If you have a a couple thousand dollars to spare, why not treat yourself with an original copy of Mark Judge’s 1997 out-of-print memoir Wasted: Tales of a Gen X Drunk? Good luck copping a physical copy of the book for anything less than $1,000, though.
Finding this book for a reasonable price is impossible. There’s only one Amazon listing for a used copy of the book going for $1,949. The lowest “buy it now” price for the book on eBay is currently $500; another seller is offering up the book for a cool $999. An autographed copy had a starting price of $42 on September 30; the current bid is $285.
This is a lot of money to fork over for a book, even if it was written by Judge, the man that Christine Blasey Ford says was in the room when Supreme Court nominee Brett Kavanaugh allegedly sexually assaulted her when they were all teens in the 1980s. Sure, Wasted is the subject of attention for obvious reasons this week, especially since it includes a character who may have been based on Kavanaugh. But as the New Yorker pointed out, perhaps nobody is missing anything:
Writing for the June 29, 1997, edition of the Times Book Review, the critic Michael Newman called the memoir “naive and earnest” and concluded, “In the end, ‘Wasted’ does stand as a cautionary tale—not necessarily for alcoholics, but for anyone who wants to write about alcoholism.”
Given that judgment, curious readers may be grateful that the book is, for now, completely unavailable.
However, the book is available and very easily accessible in PDF form. Some people are even selling the PDFs on eBay for $8 a pop. Gotta love of a good scam, but it’s easy to avoid when you can just cop a PDF for free. Dwight Garner, a book critic for the New York Times, acquired said PDF, and his contemporary review of Wasted isn’t any better:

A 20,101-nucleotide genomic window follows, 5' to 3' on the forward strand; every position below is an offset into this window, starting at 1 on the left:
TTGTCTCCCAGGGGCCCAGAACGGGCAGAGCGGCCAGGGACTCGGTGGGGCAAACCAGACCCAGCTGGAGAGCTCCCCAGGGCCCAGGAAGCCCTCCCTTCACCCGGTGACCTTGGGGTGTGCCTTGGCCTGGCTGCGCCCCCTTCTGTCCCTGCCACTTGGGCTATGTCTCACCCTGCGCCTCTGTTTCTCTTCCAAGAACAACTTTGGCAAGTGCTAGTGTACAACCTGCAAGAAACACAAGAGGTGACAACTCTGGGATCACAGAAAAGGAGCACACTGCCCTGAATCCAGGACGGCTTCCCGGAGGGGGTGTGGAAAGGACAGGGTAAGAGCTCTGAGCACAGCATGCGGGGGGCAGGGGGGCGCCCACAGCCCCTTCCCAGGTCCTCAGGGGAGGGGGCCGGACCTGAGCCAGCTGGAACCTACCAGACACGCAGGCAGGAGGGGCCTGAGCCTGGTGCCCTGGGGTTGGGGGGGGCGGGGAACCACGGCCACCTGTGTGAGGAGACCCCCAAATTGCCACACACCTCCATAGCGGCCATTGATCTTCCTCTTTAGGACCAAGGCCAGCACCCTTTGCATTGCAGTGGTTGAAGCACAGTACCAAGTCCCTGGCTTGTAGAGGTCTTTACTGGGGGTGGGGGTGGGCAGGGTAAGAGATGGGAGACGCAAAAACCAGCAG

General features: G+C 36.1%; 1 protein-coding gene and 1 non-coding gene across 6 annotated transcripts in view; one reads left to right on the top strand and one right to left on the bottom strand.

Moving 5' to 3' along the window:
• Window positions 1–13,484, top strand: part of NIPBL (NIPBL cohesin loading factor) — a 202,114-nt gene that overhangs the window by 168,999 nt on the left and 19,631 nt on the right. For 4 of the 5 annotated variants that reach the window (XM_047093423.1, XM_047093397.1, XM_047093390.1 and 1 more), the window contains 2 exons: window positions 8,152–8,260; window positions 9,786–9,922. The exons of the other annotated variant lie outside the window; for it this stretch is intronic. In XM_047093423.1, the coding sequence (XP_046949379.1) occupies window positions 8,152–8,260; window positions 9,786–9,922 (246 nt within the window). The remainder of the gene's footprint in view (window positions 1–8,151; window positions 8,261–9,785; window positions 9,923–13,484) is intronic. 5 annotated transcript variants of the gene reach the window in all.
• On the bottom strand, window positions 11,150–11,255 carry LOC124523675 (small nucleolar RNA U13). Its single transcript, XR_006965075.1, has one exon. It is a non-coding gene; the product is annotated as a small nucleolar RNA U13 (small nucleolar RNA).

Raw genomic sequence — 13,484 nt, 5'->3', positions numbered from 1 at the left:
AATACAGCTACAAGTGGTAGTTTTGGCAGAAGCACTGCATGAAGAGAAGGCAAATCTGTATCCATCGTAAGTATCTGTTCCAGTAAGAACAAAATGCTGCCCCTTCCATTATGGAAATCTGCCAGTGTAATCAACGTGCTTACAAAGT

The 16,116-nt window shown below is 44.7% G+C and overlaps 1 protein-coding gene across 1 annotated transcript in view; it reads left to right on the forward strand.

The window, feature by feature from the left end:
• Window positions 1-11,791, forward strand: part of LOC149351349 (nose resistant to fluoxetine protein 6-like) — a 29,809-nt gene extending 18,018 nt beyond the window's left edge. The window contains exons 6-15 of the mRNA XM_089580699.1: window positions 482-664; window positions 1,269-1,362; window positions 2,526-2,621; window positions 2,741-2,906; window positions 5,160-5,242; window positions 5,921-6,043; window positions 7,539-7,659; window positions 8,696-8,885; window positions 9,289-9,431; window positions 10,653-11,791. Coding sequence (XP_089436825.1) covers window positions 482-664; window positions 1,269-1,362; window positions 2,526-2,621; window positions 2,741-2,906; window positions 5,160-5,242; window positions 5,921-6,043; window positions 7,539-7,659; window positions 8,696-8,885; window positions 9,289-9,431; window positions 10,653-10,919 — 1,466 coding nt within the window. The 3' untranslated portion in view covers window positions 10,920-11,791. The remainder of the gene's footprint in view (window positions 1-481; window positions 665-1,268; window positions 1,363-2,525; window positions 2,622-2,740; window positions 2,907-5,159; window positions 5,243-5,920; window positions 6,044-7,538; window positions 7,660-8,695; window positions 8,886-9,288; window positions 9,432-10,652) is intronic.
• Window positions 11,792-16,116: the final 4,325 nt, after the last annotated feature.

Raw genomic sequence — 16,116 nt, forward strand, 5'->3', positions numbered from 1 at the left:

It is not even close to being a good book. This may explain why it was published not by a mainstream house but by Hazelden Publishing, an arm of the well-known addiction treatment center.
Judge isn’t a skilled enough writer to evoke the complicated longings that alcohol can instill. At moments of intensity, he tends to lean on analogies from his favorite J.R.R. Tolkien book. (“I imagined myself as Frodo in ‘The Lord of the Rings,’ carrying the evil ring through the forest”; “I was like Gollum”; “I feel like the hobbits after they were captured by the Orcs.”)
I, too, obtained a PDF of Wasted, and my cursory glance left me disappointed: The character who may be based on Kavanaugh is only mentioned once. Still, it’s a mighty telling description (emphasis mine):
Shags scored a hit, then handed me the glass. I drank. If you were standing anywhere near a quarters game, you could get picked even if you didn’t want to play or weren’t paying attention.
“So how do you like Prep?” Mary asked.
“Do you know Bart O’Kavanaugh?”
“Yeah. He’s around here somewhere.”
“I heard he puked in someone’s car the other night.”
“Yeah. He passed out on his way back from a party.”
Shags scored again.
This sure sounds like a lot of stories that have come out about Kavanaugh’s drinking.
And please, I have but one request: If you ever depict me in your book, give me a name that actually hides my identity. Ashlyn Reeser just won’t cut it.